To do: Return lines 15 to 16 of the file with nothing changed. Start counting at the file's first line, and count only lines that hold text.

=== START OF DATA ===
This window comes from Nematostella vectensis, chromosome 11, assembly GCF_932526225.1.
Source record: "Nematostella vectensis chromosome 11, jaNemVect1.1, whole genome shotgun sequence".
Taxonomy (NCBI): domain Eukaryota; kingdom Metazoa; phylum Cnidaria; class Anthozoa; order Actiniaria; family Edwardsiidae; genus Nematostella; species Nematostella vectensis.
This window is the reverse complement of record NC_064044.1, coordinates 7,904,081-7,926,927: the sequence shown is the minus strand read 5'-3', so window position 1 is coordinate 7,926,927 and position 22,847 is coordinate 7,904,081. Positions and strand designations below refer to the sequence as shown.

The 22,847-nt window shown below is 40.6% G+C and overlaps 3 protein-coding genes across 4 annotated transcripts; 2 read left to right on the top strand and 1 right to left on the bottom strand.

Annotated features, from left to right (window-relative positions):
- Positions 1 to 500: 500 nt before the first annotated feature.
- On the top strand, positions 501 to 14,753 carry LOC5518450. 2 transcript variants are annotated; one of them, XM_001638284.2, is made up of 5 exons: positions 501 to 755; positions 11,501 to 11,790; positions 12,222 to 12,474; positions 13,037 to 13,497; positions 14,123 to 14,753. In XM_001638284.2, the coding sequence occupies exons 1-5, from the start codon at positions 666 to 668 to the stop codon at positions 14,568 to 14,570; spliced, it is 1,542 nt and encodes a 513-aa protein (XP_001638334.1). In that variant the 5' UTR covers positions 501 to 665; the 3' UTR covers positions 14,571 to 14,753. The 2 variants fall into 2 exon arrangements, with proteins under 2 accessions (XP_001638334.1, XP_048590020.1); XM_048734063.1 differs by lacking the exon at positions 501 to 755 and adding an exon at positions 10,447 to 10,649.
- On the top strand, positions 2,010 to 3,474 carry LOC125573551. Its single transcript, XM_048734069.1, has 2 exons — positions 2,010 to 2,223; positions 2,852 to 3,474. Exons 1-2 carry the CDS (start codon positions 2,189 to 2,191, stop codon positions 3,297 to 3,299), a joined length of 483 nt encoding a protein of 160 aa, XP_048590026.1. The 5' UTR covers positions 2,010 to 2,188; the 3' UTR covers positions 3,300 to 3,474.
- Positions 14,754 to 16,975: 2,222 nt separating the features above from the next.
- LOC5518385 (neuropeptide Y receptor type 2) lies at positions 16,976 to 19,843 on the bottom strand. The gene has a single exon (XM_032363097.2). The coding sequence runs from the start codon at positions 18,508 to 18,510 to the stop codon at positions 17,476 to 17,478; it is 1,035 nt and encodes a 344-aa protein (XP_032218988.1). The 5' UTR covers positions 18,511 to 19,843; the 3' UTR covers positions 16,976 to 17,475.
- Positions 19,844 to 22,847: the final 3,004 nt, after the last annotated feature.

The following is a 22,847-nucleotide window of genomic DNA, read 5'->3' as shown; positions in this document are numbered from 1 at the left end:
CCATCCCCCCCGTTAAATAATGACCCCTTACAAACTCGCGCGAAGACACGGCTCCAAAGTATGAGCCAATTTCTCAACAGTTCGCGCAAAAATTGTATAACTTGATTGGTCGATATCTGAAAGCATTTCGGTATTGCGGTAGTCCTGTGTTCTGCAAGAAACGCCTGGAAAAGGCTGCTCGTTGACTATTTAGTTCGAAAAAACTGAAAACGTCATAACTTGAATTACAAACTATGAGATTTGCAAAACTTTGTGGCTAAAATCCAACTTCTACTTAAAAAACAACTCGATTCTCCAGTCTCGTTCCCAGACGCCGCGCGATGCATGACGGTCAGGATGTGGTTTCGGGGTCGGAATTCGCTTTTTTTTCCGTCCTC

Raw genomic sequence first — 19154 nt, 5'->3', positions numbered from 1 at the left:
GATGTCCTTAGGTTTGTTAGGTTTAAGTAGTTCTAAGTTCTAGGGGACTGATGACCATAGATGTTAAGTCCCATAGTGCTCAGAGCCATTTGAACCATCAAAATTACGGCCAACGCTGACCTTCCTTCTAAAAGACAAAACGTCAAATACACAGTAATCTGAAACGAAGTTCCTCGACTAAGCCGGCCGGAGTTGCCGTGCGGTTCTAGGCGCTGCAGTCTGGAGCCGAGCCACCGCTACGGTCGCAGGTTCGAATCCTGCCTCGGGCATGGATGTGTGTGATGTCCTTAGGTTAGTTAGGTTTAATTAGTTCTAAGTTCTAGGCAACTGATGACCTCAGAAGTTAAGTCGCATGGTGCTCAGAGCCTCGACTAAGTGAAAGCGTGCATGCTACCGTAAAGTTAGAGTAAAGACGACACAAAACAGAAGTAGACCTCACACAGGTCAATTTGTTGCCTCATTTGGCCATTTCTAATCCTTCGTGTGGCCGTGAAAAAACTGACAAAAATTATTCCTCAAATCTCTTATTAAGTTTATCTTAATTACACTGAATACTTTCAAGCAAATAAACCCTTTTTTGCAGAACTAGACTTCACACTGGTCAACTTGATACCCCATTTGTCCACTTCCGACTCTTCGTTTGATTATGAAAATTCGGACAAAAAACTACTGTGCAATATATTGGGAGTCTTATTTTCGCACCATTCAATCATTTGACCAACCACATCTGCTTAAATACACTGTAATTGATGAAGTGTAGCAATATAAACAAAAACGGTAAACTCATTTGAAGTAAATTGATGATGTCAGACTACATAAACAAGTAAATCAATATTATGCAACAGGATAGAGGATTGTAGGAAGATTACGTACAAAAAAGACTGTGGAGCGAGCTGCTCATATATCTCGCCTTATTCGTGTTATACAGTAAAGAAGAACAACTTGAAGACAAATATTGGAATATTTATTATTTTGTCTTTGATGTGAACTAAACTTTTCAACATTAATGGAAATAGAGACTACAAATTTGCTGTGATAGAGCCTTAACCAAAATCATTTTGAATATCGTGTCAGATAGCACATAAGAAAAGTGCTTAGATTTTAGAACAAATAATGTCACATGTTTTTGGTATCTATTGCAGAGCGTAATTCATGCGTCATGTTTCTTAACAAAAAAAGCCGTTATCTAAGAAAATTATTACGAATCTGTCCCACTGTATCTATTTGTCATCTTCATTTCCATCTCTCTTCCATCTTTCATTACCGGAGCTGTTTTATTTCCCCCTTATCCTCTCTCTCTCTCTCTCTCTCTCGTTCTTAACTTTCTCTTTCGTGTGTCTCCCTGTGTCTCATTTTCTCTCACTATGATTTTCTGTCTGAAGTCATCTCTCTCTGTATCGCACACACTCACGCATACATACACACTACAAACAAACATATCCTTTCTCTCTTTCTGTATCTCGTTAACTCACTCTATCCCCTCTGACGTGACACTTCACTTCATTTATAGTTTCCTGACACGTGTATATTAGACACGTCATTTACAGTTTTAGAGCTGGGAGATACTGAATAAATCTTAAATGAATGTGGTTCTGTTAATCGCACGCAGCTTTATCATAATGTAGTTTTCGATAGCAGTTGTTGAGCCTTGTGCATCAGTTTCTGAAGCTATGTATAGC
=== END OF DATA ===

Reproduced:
Raw genomic sequence first — 19154 nt, 5'->3', positions numbered from 1 at the left:
GATGTCCTTAGGTTTGTTAGGTTTAAGTAGTTCTAAGTTCTAGGGGACTGATGACCATAGATGTTAAGTCCCATAGTGCTCAGAGCCATTTGAACCATCAAAATTACGGCCAACGCTGACCTTCCTTCTAAAAGACAAAACGTCAAATACACAGTAATCTGAAACGAAGTTCCTCGACTAAGCCGGCCGGAGTTGCCGTGCGGTTCTAGGCGCTGCAGTCTGGAGCCGAGCCACCGCTACGGTCGCAGGTTCGAATCCTGCCTCGGGCATGGATGTGTGTGATGTCCTTAGGTTAGTTAGGTTTAATTAGTTCTAAGTTCTAGGCAACTGATGACCTCAGAAGTTAAGTCGCATGGTGCTCAGAGCCTCGACTAAGTGAAAGCGTGCATGCTACCGTAAAGTTAGAGTAAAGACGACACAAAACAGAAGTAGACCTCACACAGGTCAATTTGTTGCCTCATTTGGCCATTTCTAATCCTTCGTGTGGCCGTGAAAAAACTGACAAAAATTATTCCTCAAATCTCTTATTAAGTTTATCTTAATTACACTGAATACTTTCAAGCAAATAAACCCTTTTTTGCAGAACTAGACTTCACACTGGTCAACTTGATACCCCATTTGTCCACTTCCGACTCTTCGTTTGATTATGAAAATTCGGACAAAAAACTACTGTGCAATATATTGGGAGTCTTATTTTCGCACCATTCAATCATTTGACCAACCACATCTGCTTAAATACACTGTAATTGATGAAGTGTAGCAATATAAACAAAAACGGTAAACTCATTTGAAGTAAATTGATGATGTCAGACTACATAAACAAGTAAATCAATATTATGCAACAGGATAGAGGATTGTAGGAAGATTACGTACAAAAAAGACTGTGGAGCGAGCTGCTCATATATCTCGCCTTATTCGTGTTATACAGTAAAGAAGAACAACTTGAAGACAAATATTGGAATATTTATTATTTTGTCTTTGATGTGAACTAAACTTTTCAACATTAATGGAAATAGAGACTACAAATTTGCTGTGATAGAGCCTTAACCAAAATCATTTTGAATATCGTGTCAGATAGCACATAAGAAAAGTGCTTAGATTTTAGAACAAATAATGTCACATGTTTTTGGTATCTATTGCAGAGCGTAATTCATGCGTCATGTTTCTTAACAAAAAAAGCCGTTATCTAAGAAAATTATTACGAATCTGTCCCACTGTATCTATTTGTCATCTTCATTTCCATCTCTCTTCCATCTTTCATTACCGGAGCTGTTTTATTTCCCCCTTATCCTCTCTCTCTCTCTCTCTCTCTCGTTCTTAACTTTCTCTTTCGTGTGTCTCCCTGTGTCTCATTTTCTCTCACTATGATTTTCTGTCTGAAGTCATCTCTCTCTGTATCGCACACACTCACGCATACATACACACTACAAACAAACATATCCTTTCTCTCTTTCTGTATCTCGTTAACTCACTCTATCCCCTCTGACGTGACACTTCACTTCATTTATAGTTTCCTGACACGTGTATATTAGACACGTCATTTACAGTTTTAGAGCTGGGAGATACTGAATAAATCTTAAATGAATGTGGTTCTGTTAATCGCACGCAGCTTTATCATAATGTAGTTTTCGATAGCAGTTGTTGAGCCTTGTGCATCAGTTTCTGAAGCTATGTATAGC